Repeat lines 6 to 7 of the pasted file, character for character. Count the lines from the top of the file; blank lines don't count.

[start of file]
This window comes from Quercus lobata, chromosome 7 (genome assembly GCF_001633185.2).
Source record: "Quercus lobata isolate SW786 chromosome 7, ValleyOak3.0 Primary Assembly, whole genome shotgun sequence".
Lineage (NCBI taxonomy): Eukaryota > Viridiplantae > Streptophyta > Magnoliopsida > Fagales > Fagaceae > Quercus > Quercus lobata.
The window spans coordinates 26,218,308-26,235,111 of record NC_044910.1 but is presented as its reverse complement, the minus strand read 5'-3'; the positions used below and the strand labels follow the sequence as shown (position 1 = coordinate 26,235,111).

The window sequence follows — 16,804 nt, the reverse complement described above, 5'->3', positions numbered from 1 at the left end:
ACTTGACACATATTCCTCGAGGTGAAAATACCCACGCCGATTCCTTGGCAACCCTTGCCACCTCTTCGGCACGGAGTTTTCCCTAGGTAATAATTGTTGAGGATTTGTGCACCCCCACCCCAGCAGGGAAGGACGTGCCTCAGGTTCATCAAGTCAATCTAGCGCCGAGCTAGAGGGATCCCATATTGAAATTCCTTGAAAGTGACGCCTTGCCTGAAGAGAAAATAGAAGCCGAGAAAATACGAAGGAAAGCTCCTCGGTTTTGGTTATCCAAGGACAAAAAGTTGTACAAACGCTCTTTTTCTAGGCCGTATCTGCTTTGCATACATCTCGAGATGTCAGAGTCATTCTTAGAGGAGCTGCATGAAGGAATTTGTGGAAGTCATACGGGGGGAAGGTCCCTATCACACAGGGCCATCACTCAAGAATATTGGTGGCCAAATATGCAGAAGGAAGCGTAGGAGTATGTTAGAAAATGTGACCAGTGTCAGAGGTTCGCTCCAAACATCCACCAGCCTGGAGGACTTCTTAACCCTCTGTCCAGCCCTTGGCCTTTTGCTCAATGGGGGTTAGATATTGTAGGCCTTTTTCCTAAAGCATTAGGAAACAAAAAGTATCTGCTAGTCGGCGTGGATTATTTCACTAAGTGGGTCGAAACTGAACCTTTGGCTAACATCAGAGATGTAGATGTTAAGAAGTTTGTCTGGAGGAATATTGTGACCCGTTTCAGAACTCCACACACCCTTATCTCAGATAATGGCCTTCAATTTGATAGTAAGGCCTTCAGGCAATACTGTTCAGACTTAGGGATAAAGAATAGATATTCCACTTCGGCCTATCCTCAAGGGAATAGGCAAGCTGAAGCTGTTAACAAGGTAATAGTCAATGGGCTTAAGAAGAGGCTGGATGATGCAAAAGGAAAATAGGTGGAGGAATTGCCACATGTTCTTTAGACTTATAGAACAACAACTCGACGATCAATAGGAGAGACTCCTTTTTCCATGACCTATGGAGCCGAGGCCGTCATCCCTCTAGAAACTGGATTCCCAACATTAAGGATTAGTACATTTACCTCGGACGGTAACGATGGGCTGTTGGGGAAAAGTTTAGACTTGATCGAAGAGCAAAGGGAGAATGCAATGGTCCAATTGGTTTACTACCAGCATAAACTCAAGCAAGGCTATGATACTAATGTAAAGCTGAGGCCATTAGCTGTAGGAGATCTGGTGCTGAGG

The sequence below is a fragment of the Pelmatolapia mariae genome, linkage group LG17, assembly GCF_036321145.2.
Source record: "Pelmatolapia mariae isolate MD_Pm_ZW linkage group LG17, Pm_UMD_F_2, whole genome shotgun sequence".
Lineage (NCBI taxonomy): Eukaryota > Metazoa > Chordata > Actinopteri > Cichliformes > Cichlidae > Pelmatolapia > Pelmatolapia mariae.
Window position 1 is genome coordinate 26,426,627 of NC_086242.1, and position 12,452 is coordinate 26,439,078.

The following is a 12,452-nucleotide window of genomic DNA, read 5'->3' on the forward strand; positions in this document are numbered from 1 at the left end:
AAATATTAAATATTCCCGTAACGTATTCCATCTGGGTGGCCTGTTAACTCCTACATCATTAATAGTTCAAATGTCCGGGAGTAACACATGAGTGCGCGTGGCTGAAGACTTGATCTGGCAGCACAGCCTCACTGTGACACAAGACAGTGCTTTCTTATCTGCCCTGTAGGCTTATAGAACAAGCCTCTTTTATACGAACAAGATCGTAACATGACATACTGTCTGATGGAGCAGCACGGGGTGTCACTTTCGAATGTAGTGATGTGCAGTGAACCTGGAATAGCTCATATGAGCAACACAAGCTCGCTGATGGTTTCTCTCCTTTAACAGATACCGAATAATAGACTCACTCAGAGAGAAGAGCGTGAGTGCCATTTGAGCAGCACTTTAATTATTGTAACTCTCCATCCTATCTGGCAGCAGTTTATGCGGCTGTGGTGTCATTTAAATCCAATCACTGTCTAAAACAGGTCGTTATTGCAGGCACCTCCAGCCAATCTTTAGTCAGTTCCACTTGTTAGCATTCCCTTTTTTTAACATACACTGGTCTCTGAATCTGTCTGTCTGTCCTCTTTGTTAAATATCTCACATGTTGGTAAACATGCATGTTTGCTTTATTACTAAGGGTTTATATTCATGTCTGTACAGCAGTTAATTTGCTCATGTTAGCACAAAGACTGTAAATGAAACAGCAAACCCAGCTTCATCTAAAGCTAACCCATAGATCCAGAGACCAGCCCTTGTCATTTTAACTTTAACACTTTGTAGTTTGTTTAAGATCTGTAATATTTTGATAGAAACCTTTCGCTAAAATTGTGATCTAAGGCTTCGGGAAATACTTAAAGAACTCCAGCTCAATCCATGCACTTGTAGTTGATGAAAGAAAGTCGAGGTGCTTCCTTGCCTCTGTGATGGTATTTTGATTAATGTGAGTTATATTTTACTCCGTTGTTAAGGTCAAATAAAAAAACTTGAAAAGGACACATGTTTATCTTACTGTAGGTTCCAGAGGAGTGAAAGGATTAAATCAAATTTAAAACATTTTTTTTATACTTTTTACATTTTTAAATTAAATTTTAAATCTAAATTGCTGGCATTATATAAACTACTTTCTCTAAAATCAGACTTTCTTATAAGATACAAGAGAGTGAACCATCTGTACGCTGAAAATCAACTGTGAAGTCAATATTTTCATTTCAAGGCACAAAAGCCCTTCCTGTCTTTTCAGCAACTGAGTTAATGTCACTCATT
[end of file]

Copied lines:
ACTTGACACATATTCCTCGAGGTGAAAATACCCACGCCGATTCCTTGGCAACCCTTGCCACCTCTTCGGCACGGAGTTTTCCCTAGGTAATAATTGTTGAGGATTTGTGCACCCCCACCCCAGCAGGGAAGGACGTGCCTCAGGTTCATCAAGTCAATCTAGCGCCGAGCTAGAGGGATCCCATATTGAAATTCCTTGAAAGTGACGCCTTGCCTGAAGAGAAAATAGAAGCCGAGAAAATACGAAGGAAAGCTCCTCGGTTTTGGTTATCCAAGGACAAAAAGTTGTACAAACGCTCTTTTTCTAGGCCGTATCTGCTTTGCATACATCTCGAGATGTCAGAGTCATTCTTAGAGGAGCTGCATGAAGGAATTTGTGGAAGTCATACGGGGGGAAGGTCCCTATCACACAGGGCCATCACTCAAGAATATTGGTGGCCAAATATGCAGAAGGAAGCGTAGGAGTATGTTAGAAAATGTGACCAGTGTCAGAGGTTCGCTCCAAACATCCACCAGCCTGGAGGACTTCTTAACCCTCTGTCCAGCCCTTGGCCTTTTGCTCAATGGGGGTTAGATATTGTAGGCCTTTTTCCTAAAGCATTAGGAAACAAAAAGTATCTGCTAGTCGGCGTGGATTATTTCACTAAGTGGGTCGAAACTGAACCTTTGGCTAACATCAGAGATGTAGATGTTAAGAAGTTTGTCTGGAGGAATATTGTGACCCGTTTCAGAACTCCACACACCCTTATCTCAGATAATGGCCTTCAATTTGATAGTAAGGCCTTCAGGCAATACTGTTCAGACTTAGGGATAAAGAATAGATATTCCACTTCGGCCTATCCTCAAGGGAATAGGCAAGCTGAAGCTGTTAACAAGGTAATAGTCAATGGGCTTAAGAAGAGGCTGGATGATGCAAAAGGAAAATAGGTGGAGGAATTGCCACATGTTCTTTAGACTTATAGAACAACAACTCGACGATCAATAGGAGAGACTCCTTTTTCCATGACCTATGGAGCCGAGGCCGTCATCCCTCTAGAAACTGGATTCCCAACATTAAGGATTAGTACATTTACCTCGGACGGTAACGATGGGCTGTTGGGGAAAAGTTTAGACTTGATCGAAGAGCAAAGGGAGAATGCAATGGTCCAATTGGTTTACTACCAGCATAAACTCAAGCAAGGCTATGATACTAATGTAAAGCTGAGGCCATTAGCTGTAGGAGATCTGGTGCTGAGG

The sequence below is a fragment of the Pelmatolapia mariae genome, linkage group LG17, assembly GCF_036321145.2.